New Zealand’s first lighthouse lit

1 January 1859

Pencarrow lighthouse, c. 1900 (Alexander Turnbull Library, 1/2-136029-F)

Pencarrow Head lighthouse, near Wellington Harbour, was lit for the first time amid great celebration. After years of inadequate solutions, Wellington finally had a permanent lighthouse – a New Zealand first. Equally notable was the lighthouse’s first keeper, Mary Bennett, who had looked after Pencarrow’s temporary light since her husband’s death in 1855 – she remains New Zealand’s only female lighthouse keeper.

During the day, many settlers visited their new lighthouse on the SS Wonga Wonga. The 10 a.m. excursion carried about 65 people. The afternoon excursion, which left at 4 p.m., was much more crowded.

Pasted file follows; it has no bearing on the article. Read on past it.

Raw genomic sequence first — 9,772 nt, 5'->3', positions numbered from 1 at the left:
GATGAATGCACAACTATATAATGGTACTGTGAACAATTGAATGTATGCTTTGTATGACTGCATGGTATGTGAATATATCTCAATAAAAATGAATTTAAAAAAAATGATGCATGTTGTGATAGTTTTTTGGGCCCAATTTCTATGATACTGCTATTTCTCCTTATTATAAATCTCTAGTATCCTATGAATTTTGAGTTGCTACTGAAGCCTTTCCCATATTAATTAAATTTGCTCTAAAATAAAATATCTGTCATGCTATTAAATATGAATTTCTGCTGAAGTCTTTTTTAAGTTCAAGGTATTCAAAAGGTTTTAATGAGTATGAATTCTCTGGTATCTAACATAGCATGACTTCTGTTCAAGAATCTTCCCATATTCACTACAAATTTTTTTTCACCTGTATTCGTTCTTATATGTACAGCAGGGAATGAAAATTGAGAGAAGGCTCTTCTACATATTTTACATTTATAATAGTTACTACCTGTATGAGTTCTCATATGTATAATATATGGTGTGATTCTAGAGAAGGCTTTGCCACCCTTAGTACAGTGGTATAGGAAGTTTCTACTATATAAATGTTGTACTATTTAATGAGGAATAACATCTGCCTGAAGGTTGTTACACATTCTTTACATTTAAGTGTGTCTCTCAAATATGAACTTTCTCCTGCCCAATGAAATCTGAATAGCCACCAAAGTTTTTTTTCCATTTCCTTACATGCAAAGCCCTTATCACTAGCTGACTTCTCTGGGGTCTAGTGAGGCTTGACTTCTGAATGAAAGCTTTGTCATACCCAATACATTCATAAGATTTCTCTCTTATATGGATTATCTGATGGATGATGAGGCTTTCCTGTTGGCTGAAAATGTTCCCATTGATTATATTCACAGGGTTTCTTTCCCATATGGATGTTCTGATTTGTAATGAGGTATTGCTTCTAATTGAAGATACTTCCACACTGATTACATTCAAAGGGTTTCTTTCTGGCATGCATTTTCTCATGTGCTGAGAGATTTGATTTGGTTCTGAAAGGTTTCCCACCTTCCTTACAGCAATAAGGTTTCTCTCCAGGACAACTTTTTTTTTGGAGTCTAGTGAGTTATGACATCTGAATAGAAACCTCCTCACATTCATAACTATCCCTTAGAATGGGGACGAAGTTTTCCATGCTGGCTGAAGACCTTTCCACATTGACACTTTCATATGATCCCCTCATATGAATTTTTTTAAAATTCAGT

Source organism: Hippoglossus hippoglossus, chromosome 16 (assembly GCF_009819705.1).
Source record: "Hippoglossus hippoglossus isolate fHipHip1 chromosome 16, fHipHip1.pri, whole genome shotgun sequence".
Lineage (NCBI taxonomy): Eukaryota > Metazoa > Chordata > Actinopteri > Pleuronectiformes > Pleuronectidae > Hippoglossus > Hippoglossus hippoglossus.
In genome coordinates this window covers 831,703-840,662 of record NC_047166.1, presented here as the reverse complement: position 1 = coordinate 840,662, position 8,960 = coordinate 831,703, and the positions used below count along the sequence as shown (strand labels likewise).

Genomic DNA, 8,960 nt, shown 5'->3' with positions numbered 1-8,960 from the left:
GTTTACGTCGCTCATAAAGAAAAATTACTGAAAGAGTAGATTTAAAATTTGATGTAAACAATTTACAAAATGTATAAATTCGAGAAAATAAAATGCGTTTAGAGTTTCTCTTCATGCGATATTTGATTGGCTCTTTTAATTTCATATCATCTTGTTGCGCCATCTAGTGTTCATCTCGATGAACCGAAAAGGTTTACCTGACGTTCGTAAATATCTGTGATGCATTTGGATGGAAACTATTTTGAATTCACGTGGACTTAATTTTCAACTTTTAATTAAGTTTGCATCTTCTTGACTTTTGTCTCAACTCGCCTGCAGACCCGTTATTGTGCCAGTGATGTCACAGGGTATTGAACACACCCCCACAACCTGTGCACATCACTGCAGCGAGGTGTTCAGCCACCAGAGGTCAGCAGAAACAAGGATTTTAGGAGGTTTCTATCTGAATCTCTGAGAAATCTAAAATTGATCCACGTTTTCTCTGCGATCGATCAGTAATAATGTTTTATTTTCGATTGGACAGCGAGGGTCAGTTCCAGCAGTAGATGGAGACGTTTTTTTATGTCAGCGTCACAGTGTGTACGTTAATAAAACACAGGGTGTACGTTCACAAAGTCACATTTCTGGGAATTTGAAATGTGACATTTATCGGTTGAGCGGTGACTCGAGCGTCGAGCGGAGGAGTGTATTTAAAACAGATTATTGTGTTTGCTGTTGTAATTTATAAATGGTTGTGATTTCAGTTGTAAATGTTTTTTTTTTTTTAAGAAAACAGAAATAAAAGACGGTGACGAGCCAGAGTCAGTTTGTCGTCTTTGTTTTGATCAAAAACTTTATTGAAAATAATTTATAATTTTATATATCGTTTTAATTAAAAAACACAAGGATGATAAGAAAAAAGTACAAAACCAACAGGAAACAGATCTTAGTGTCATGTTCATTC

When the Wonga Wonga anchored off Pencarrow about 7 p.m. nearly 40 people, including officials, went ashore and walked up to the lighthouse, where engineer Edward Wright gave a tour.

Wellington’s provincial superintendent, Isaac Featherston, had the honour of lighting the light for the first time. Although those on the Wonga Wonga were initially concerned at the apparent inefficiency of the light, their disappointment soon gave way to pleasure as a brilliant light came into view.